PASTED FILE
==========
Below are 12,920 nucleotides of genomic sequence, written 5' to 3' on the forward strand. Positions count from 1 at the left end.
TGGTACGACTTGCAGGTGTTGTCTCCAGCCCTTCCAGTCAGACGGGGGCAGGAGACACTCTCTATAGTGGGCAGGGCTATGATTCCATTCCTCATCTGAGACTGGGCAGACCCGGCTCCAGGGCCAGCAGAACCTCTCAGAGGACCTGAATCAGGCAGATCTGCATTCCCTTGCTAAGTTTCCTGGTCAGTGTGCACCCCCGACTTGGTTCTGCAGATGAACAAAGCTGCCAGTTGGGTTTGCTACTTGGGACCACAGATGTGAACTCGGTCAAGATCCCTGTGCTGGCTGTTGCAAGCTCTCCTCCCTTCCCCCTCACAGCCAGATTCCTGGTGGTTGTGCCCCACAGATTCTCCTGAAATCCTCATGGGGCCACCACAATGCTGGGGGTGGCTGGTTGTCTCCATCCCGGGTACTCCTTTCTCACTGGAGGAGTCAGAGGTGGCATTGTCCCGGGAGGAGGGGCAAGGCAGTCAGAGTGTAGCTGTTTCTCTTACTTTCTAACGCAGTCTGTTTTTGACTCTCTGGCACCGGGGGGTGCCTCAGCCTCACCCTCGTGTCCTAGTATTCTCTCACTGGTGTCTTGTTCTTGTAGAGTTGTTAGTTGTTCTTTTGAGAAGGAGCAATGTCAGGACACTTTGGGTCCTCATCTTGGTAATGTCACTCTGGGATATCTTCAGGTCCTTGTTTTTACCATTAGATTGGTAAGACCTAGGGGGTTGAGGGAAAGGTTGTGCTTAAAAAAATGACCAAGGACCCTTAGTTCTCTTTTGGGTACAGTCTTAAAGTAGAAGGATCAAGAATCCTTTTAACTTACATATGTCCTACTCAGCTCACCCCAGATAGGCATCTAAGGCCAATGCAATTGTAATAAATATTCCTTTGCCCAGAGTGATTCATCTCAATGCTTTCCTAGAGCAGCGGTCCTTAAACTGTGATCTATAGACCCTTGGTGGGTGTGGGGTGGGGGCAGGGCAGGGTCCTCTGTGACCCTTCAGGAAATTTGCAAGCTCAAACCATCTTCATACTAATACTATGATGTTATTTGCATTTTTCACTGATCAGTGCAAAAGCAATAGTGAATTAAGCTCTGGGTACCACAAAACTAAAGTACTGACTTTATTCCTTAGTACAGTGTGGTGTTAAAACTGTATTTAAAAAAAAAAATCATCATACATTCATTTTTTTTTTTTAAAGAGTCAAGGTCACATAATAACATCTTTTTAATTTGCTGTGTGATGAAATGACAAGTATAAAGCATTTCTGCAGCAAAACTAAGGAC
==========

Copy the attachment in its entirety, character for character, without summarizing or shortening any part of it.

Below are 12,920 nucleotides of genomic sequence, written 5' to 3' on the forward strand. Positions count from 1 at the left end.
TGGTACGACTTGCAGGTGTTGTCTCCAGCCCTTCCAGTCAGACGGGGGCAGGAGACACTCTCTATAGTGGGCAGGGCTATGATTCCATTCCTCATCTGAGACTGGGCAGACCCGGCTCCAGGGCCAGCAGAACCTCTCAGAGGACCTGAATCAGGCAGATCTGCATTCCCTTGCTAAGTTTCCTGGTCAGTGTGCACCCCCGACTTGGTTCTGCAGATGAACAAAGCTGCCAGTTGGGTTTGCTACTTGGGACCACAGATGTGAACTCGGTCAAGATCCCTGTGCTGGCTGTTGCAAGCTCTCCTCCCTTCCCCCTCACAGCCAGATTCCTGGTGGTTGTGCCCCACAGATTCTCCTGAAATCCTCATGGGGCCACCACAATGCTGGGGGTGGCTGGTTGTCTCCATCCCGGGTACTCCTTTCTCACTGGAGGAGTCAGAGGTGGCATTGTCCCGGGAGGAGGGGCAAGGCAGTCAGAGTGTAGCTGTTTCTCTTACTTTCTAACGCAGTCTGTTTTTGACTCTCTGGCACCGGGGGGTGCCTCAGCCTCACCCTCGTGTCCTAGTATTCTCTCACTGGTGTCTTGTTCTTGTAGAGTTGTTAGTTGTTCTTTTGAGAAGGAGCAATGTCAGGACACTTTGGGTCCTCATCTTGGTAATGTCACTCTGGGATATCTTCAGGTCCTTGTTTTTACCATTAGATTGGTAAGACCTAGGGGGTTGAGGGAAAGGTTGTGCTTAAAAAAATGACCAAGGACCCTTAGTTCTCTTTTGGGTACAGTCTTAAAGTAGAAGGATCAAGAATCCTTTTAACTTACATATGTCCTACTCAGCTCACCCCAGATAGGCATCTAAGGCCAATGCAATTGTAATAAATATTCCTTTGCCCAGAGTGATTCATCTCAATGCTTTCCTAGAGCAGCGGTCCTTAAACTGTGATCTATAGACCCTTGGTGGGTGTGGGGTGGGGGCAGGGCAGGGTCCTCTGTGACCCTTCAGGAAATTTGCAAGCTCAAACCATCTTCATACTAATACTATGATGTTATTTGCATTTTTCACTGATCAGTGCAAAAGCAATAGTGAATTAAGCTCTGGGTACCACAAAACTAAAGTACTGACTTTATTCCTTAGTACAGTGTGGTGTTAAAACTGTATTTAAAAAAAAAAATCATCATACATTCATTTTTTTTTTTTAAAGAGTCAAGGTCACATAATAACATCTTTTTAATTTGCTGTGTGATGAAATGACAAGTATAAAGCATTTCTGCAGCAAAACTAAGGAC